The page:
Warning: This is something of a rant and contains personal opinions based on personal observations from living many years in Japan, half of the time with kids. You may find that it makes sense or not. I do not usually write like this, so check out the blog again next week for more ordinary tips on bringing your kids to Japan and having a great time.
Japanese people can be awful racist. Usually this is not noticeable, and most of the time they are extremely friendly. But then, you come across a sign saying "no foreigners allowed", usually in badly spelled English. They are rare, and actually illegal.
This usually means the owner does not speak English (or any other foreign languages) and would be embarrassed to try. But there are darker sides, and Arturo Debito, an American turned Japanese citizen, famously fought a long court battle to end discrimination at a local bathhouse.
He won, and in the process became friends with the proprietor. So discrimination based on race is illegal. That is easy to say in a country which has hundreds of years of tradition discriminating against the "casteless", who would handle dirty things like dead animals. To say nothing of how Koreans and Chinese were treated during the time both Taiwan and Korea were part of the Japanese empire.
Korean and Chinese look pretty much like the Japanese, especially if they get their dresses from a Japanese store and go to a beauty parlor to have their hair made. So racism in Japan is not a matter of looks only. Or probably at all. It is more a matter of being different.
You are equally likely to be discriminated against if you are colored, Indian, or blond and blue-eyed. You are not them. If you are different - look differently, then talk differently - you are likely to be discriminated against. This could be a simple thing like not getting a tissue outside the station. But you may also be the wrong sex. Many of the tissue packs, especially outside certain stations, are handed out to women only. The tissue packs contain advertising for beauty salons and other places where men are typically not customers.
If you have been discriminated against, you are more likely to be thin-skinned. The cause may not be racism, it may just be ”foreigners will go away and so are not worth investing time in”. You do not know. But one thing you do know is that in Tokyo, where the percentage of non-Japanese living there is more than 10%, the discrimination has decreased. It is just a personal observation, and I do not think that the people who are racist are less racist now. But the discrimination has decreased, so if that is true, then it had other causes than racism.
There is another type of discrimination that famlies is more likely to be subjected to, which has nothing to do with race but everything to do with family. That is when you enter a restaurant and they are ”full” despite your being able to see that there are free seats.
You can of course not prove that the restaurant has taken reservations for the tables and that the customers will come 10 minutes after you have left. You do not want to eat in a restaurant that does not want to serve you anyway. But the reason they do it are your children. First, they do not have any tableare or high chairs for children. Second, they are worried about your kids disturbing other customers.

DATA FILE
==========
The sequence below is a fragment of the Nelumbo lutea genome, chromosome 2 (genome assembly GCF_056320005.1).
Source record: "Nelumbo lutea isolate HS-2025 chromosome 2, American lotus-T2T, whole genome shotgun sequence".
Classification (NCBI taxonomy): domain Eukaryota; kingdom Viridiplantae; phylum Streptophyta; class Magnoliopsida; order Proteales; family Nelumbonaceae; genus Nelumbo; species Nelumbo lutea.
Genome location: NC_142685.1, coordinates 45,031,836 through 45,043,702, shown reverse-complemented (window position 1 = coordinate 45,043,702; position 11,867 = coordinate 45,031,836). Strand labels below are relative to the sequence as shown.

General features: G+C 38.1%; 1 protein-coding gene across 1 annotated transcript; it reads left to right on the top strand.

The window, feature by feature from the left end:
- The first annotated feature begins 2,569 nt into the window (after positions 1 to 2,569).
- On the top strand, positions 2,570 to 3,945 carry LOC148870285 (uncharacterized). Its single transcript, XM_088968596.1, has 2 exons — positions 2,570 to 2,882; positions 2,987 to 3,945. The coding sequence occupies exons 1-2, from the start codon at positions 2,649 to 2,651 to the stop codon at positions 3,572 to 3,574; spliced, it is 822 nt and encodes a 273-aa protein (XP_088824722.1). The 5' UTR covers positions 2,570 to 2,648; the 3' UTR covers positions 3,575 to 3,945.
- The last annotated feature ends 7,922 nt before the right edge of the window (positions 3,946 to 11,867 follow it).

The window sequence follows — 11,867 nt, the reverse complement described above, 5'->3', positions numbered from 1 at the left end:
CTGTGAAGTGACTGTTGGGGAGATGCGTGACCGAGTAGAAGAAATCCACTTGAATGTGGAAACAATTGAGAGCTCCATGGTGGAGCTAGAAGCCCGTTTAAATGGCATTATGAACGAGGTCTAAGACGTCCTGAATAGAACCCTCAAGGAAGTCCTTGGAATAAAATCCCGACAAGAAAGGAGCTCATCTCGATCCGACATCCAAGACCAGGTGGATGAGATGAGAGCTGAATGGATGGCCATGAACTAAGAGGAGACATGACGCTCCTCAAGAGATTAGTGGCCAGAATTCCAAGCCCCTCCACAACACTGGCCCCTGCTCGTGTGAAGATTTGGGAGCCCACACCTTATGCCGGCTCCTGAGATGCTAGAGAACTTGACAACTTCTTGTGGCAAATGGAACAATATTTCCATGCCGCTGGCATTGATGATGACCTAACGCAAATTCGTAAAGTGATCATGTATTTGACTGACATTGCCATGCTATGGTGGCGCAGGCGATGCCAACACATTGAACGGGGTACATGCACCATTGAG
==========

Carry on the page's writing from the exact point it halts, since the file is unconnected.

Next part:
So how does mesh with the famous omotenashi concept, that arguably won Tokyo the 2020 olympics. Here is my attempt at explaining, but first let me explain what ”omotenashi” is.
Omotenashi means ”without front” - i.e. Something that is transparent and honest. The Japanese culture has two concepts that do not exist, at least not to this extent, in other cultures: Honne and tatemae. Tatemae is what you say because you think the person listening will like it. Think white lies and flattery rolled into one. Honne is what you actually think, but traditionally you do not express it to anyone except in your closest family.
Harmony, making everyone get along, is more important in Japan than anywhere else, and even though people are the same everywhere, Japanese try to hide their feelings to make things flow smoothly. If someone throws a racial slur at you they are intentionally being disruptive, which probably means they are drunk. Or anyway idiots. Other people will look aside and not try to be involved.
This is also why the police will not go out and knock on the door of business owners who put up discriminatory signs. They want to preserve the harmony in their in-group. The tourist will be gone in a few weeks, the business owner is there forever. But this suddenly changes when the foreigner is going to stay and live there. The policemans contract changes and he will go to talk to the business owner.
It helps to think about Japanese hospitality, and actually any relation in Japan, as a contract. When you make a contract with a ryokan to stay there, they also contract to give you the best experience possible. And that is not all. You become a member of their inner group. When Japan was still a mysterious and hard to access place, there were books and books written, and academic studies done, on what made the Japanese so different. One of the theories had to do with social organization. The thinking was that Japanese tend to organize their relation in terms of the social distance from themselves. If you were a member of a group close to a person, you were entitled to a much better treatment than someone who is not a member of their in-group. Since racism is more a fear of threat to somebodys status quo than an automatic hatred of people with different eye color (or other perceived group characteristics), this means the outgroup automatically overlaps racism.